Personally, I think that there’s a real danger of losing, as you said, one or both Houses, potentially the presidency. What I would want the more moderate Democratic voter to consider is why that has happened. From the progressive perspective, it has happened because the Democratic Party has sucked up to corporations for the last 40 years instead of getting good policy done for the people of this country. I think that if we can work towards and unite around good progressive social policy and economic policy, we can change direction and push back on those Christian fascists. I don’t think that they are the majority of people. They are very clever in terms of their leadership, and they are very well organized. I think that is something that the Left has not been able to manage. I think that we have the numbers. We simply don’t have the organization and the unity. Now, moderate Democrats talk about unity, and they vote blue no matter who. I’m talking about a unity around progressive policy that is going to help the majority of people in this country. Once we have a government that is helping the majority of people in this country instead of dumping on them constantly, which is what a lot of people on both sides of the aisle are dealing with in terms of the rank and file, I think that’s where we start making some inroads to stifling these Christian theocrats. We’re not going to do that if we don’t have something in terms of policy to offer people. They’re simply going to turn away from politics.

Paul Jay

Alright, thanks very much, Jason.

Jason Call

Absolutely appreciate it, Paul, very much.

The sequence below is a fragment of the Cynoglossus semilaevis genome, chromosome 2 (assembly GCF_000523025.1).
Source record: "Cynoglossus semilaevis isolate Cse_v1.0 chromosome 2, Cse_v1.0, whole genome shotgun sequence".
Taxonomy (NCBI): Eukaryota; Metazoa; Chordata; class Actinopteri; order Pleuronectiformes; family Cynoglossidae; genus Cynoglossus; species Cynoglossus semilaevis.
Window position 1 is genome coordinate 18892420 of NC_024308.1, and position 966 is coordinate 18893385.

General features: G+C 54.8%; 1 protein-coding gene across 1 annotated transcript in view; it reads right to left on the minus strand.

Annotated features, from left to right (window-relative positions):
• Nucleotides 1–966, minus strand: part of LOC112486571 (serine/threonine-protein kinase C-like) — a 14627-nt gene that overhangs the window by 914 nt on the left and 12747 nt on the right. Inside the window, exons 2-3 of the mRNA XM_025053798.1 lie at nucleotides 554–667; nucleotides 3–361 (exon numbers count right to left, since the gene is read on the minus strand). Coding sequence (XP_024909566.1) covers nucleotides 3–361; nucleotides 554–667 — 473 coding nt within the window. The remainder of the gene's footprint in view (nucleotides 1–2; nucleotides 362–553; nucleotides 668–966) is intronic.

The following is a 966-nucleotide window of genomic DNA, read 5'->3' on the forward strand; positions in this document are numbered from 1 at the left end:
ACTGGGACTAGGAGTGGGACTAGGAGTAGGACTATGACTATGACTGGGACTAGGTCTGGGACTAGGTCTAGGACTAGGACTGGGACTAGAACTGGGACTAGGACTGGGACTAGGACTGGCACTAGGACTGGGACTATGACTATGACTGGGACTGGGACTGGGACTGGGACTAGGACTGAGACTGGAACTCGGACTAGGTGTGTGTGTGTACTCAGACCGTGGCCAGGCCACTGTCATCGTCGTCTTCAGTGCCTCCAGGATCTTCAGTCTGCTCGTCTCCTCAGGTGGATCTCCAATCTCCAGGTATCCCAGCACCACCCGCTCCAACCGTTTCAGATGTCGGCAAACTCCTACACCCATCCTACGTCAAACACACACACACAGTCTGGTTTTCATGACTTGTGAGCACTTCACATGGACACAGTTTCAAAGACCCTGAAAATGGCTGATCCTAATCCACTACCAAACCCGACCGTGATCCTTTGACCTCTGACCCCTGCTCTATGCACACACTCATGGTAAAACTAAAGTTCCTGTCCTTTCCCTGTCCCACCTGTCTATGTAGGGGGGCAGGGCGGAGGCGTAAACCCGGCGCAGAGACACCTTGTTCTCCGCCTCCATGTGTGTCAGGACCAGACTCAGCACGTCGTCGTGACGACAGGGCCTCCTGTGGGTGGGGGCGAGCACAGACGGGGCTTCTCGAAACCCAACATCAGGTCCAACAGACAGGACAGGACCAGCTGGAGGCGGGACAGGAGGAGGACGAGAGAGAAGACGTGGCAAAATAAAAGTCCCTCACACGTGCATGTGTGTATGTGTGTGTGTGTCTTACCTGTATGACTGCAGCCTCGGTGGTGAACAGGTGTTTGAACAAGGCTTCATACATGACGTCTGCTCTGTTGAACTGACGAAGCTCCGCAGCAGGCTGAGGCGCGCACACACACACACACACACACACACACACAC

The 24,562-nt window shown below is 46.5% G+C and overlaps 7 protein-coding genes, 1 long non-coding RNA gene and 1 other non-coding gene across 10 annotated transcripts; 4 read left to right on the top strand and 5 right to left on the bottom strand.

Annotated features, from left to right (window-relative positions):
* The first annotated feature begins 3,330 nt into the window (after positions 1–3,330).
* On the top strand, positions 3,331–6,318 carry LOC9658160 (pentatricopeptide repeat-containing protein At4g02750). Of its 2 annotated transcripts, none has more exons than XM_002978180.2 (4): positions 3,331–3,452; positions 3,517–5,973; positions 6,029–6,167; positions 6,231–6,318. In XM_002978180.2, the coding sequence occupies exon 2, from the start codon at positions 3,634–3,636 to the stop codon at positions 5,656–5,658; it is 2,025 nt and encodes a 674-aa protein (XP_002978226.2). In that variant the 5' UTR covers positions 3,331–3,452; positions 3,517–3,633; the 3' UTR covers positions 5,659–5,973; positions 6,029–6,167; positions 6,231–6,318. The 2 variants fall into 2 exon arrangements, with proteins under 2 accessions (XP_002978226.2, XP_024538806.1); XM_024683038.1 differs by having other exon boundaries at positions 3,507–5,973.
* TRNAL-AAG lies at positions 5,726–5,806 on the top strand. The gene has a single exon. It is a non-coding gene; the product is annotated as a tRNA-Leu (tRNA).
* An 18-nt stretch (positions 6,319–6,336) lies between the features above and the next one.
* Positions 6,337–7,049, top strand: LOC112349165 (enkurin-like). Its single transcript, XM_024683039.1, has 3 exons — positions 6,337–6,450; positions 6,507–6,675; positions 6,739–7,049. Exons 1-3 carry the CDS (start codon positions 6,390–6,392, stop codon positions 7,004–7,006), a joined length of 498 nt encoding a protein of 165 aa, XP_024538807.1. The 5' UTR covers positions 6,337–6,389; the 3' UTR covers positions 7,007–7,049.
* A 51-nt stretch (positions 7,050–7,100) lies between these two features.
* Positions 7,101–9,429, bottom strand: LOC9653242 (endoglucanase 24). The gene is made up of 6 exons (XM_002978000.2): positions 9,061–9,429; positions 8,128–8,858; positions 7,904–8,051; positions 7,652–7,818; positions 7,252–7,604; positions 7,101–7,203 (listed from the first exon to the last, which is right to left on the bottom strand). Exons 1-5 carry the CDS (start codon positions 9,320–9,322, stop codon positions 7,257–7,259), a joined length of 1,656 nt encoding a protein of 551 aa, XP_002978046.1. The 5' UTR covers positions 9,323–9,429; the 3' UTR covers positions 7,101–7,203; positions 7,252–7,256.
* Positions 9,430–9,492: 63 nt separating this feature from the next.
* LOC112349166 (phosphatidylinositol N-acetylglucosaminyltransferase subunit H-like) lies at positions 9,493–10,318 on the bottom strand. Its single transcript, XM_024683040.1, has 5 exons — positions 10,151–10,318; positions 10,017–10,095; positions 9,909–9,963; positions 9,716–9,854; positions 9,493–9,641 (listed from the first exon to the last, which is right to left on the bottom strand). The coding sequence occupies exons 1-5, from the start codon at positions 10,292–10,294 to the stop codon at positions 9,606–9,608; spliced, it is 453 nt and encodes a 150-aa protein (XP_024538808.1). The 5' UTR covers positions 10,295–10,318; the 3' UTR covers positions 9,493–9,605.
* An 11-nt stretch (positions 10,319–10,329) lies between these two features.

Paul Jay

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“Jason Call was born in San Bernardino, California. He earned a bachelor’s degree from the University of Washington in 1994, a bachelor’s degree from the College of Santa Fe in 1999, and a graduate degree from the University of Washington in 2004. His career experience includes working as a commercial building inspector and as a public school math teacher for 18 years. As of February 2022, Call was a board member with Whole Washington.”

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2 Comments

  1. Good luck, Jason Call! Call out the corporations that were given all the rights of humans in Santa Clara County v. Southern Pacific Railway! End the Supreme Court’s presumptive right of judicial review since Marbury v. Madison! Perform these miracles, and one more: save us from the greenhouse and the bomb!

    1. As a union member since 1997 and a climate change educator since 1999, I strongly support Jason Call’s campaign for U.S. House of Representatives. Humanity and the planet that sustains our lives can no longer suffer with the old paradigm, the false choice, of “jobs vs. environment”. We need a Green New Deal. We need “Just Transition” programs across the U.S. and there is a huge opportunity for good new jobs there – if only we had the political will. I’ve been pushing for Just Transition programs, letting people know what that means, since I first learned about it as a Trade Union delegate to the U.N. Commission on Sustainable Development in 1998. That was over 20 years ago. More people understand what “Just Transition” means now, but it’s still on relatively few people’s radar and the need for these programs hasn’t yet been acknowledged by the federal government under either dominant political party. What Jason said about the U.S. military being one of the largest emitters of CO2 is extremely important. I appreciate the efforts of the Veterans for Peace Climate Crisis & Militarism Project to educate the public on this. To learn about Just Transition, I recommend visiting climatejusticealliance.org/just-transition.